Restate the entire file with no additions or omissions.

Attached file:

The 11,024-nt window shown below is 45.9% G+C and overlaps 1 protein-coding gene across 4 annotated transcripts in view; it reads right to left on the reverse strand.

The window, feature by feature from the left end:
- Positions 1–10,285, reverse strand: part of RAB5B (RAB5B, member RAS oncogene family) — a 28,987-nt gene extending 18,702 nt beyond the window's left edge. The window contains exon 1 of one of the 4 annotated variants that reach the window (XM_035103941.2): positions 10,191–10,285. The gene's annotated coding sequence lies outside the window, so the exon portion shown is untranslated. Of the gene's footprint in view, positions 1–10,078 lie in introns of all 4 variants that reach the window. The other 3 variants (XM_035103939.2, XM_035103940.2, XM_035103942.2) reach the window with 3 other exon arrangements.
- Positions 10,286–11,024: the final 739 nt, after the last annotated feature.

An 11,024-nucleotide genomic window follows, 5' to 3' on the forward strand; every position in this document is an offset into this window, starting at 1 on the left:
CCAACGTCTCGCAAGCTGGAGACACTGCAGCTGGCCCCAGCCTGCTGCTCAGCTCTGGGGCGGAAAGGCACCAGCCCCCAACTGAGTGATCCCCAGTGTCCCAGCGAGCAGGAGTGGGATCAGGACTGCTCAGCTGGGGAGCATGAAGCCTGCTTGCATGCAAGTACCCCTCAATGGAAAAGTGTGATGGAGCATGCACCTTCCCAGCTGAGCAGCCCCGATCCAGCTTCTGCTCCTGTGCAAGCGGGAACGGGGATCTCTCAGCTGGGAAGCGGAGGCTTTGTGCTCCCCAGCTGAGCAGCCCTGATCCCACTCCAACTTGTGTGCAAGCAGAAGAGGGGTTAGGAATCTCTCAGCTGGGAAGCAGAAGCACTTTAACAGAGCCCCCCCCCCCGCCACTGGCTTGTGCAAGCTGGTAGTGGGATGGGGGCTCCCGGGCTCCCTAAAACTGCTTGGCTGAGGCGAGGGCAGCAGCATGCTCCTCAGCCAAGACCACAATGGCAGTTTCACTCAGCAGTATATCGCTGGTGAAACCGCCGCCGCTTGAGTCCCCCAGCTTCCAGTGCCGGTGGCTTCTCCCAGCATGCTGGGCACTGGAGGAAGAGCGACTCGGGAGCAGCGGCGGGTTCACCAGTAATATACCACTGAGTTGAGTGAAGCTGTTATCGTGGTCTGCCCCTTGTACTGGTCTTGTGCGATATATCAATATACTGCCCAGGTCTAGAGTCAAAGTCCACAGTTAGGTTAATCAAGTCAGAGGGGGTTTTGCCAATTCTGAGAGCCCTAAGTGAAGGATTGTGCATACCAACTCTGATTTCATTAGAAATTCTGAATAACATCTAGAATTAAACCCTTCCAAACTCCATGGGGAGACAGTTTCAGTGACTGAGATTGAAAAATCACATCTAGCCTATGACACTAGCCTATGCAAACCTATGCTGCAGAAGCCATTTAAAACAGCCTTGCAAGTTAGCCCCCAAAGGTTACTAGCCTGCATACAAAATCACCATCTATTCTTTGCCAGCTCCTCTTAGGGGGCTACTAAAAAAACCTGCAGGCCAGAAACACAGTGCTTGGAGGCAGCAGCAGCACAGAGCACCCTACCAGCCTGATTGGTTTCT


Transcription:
The 11,024-nt window shown below is 45.9% G+C and overlaps 1 protein-coding gene across 4 annotated transcripts in view; it reads right to left on the reverse strand.

The window, feature by feature from the left end:
- Positions 1–10,285, reverse strand: part of RAB5B (RAB5B, member RAS oncogene family) — a 28,987-nt gene extending 18,702 nt beyond the window's left edge. The window contains exon 1 of one of the 4 annotated variants that reach the window (XM_035103941.2): positions 10,191–10,285. The gene's annotated coding sequence lies outside the window, so the exon portion shown is untranslated. Of the gene's footprint in view, positions 1–10,078 lie in introns of all 4 variants that reach the window. The other 3 variants (XM_035103939.2, XM_035103940.2, XM_035103942.2) reach the window with 3 other exon arrangements.
- Positions 10,286–11,024: the final 739 nt, after the last annotated feature.

An 11,024-nucleotide genomic window follows, 5' to 3' on the forward strand; every position in this document is an offset into this window, starting at 1 on the left:
CCAACGTCTCGCAAGCTGGAGACACTGCAGCTGGCCCCAGCCTGCTGCTCAGCTCTGGGGCGGAAAGGCACCAGCCCCCAACTGAGTGATCCCCAGTGTCCCAGCGAGCAGGAGTGGGATCAGGACTGCTCAGCTGGGGAGCATGAAGCCTGCTTGCATGCAAGTACCCCTCAATGGAAAAGTGTGATGGAGCATGCACCTTCCCAGCTGAGCAGCCCCGATCCAGCTTCTGCTCCTGTGCAAGCGGGAACGGGGATCTCTCAGCTGGGAAGCGGAGGCTTTGTGCTCCCCAGCTGAGCAGCCCTGATCCCACTCCAACTTGTGTGCAAGCAGAAGAGGGGTTAGGAATCTCTCAGCTGGGAAGCAGAAGCACTTTAACAGAGCCCCCCCCCCCGCCACTGGCTTGTGCAAGCTGGTAGTGGGATGGGGGCTCCCGGGCTCCCTAAAACTGCTTGGCTGAGGCGAGGGCAGCAGCATGCTCCTCAGCCAAGACCACAATGGCAGTTTCACTCAGCAGTATATCGCTGGTGAAACCGCCGCCGCTTGAGTCCCCCAGCTTCCAGTGCCGGTGGCTTCTCCCAGCATGCTGGGCACTGGAGGAAGAGCGACTCGGGAGCAGCGGCGGGTTCACCAGTAATATACCACTGAGTTGAGTGAAGCTGTTATCGTGGTCTGCCCCTTGTACTGGTCTTGTGCGATATATCAATATACTGCCCAGGTCTAGAGTCAAAGTCCACAGTTAGGTTAATCAAGTCAGAGGGGGTTTTGCCAATTCTGAGAGCCCTAAGTGAAGGATTGTGCATACCAACTCTGATTTCATTAGAAATTCTGAATAACATCTAGAATTAAACCCTTCCAAACTCCATGGGGAGACAGTTTCAGTGACTGAGATTGAAAAATCACATCTAGCCTATGACACTAGCCTATGCAAACCTATGCTGCAGAAGCCATTTAAAACAGCCTTGCAAGTTAGCCCCCAAAGGTTACTAGCCTGCATACAAAATCACCATCTATTCTTTGCCAGCTCCTCTTAGGGGGCTACTAAAAAAACCTGCAGGCCAGAAACACAGTGCTTGGAGGCAGCAGCAGCACAGAGCACCCTACCAGCCTGATTGGTTTCT